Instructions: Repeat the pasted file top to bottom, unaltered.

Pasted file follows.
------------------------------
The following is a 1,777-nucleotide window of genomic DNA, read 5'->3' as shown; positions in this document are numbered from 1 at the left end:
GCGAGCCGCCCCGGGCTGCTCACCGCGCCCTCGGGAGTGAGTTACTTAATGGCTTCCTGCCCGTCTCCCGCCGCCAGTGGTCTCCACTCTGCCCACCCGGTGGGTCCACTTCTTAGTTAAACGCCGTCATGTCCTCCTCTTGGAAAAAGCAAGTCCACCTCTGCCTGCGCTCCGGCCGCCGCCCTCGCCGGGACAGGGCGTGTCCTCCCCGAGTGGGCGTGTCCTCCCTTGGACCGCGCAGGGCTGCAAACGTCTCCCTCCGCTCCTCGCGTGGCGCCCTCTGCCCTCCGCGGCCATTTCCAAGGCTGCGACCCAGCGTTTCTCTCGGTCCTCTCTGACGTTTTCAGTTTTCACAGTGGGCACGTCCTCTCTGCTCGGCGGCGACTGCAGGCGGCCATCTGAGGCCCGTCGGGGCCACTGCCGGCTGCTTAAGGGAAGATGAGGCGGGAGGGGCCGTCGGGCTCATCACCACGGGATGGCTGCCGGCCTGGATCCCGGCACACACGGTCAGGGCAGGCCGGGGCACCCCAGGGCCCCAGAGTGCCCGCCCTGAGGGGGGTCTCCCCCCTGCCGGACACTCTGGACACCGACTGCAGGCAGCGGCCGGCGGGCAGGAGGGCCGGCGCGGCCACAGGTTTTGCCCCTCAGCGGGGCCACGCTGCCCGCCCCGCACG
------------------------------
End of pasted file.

The following is a 1,777-nucleotide window of genomic DNA, read 5'->3' as shown; positions in this document are numbered from 1 at the left end:
GCGAGCCGCCCCGGGCTGCTCACCGCGCCCTCGGGAGTGAGTTACTTAATGGCTTCCTGCCCGTCTCCCGCCGCCAGTGGTCTCCACTCTGCCCACCCGGTGGGTCCACTTCTTAGTTAAACGCCGTCATGTCCTCCTCTTGGAAAAAGCAAGTCCACCTCTGCCTGCGCTCCGGCCGCCGCCCTCGCCGGGACAGGGCGTGTCCTCCCCGAGTGGGCGTGTCCTCCCTTGGACCGCGCAGGGCTGCAAACGTCTCCCTCCGCTCCTCGCGTGGCGCCCTCTGCCCTCCGCGGCCATTTCCAAGGCTGCGACCCAGCGTTTCTCTCGGTCCTCTCTGACGTTTTCAGTTTTCACAGTGGGCACGTCCTCTCTGCTCGGCGGCGACTGCAGGCGGCCATCTGAGGCCCGTCGGGGCCACTGCCGGCTGCTTAAGGGAAGATGAGGCGGGAGGGGCCGTCGGGCTCATCACCACGGGATGGCTGCCGGCCTGGATCCCGGCACACACGGTCAGGGCAGGCCGGGGCACCCCAGGGCCCCAGAGTGCCCGCCCTGAGGGGGGTCTCCCCCCTGCCGGACACTCTGGACACCGACTGCAGGCAGCGGCCGGCGGGCAGGAGGGCCGGCGCGGCCACAGGTTTTGCCCCTCAGCGGGGCCACGCTGCCCGCCCCGCACG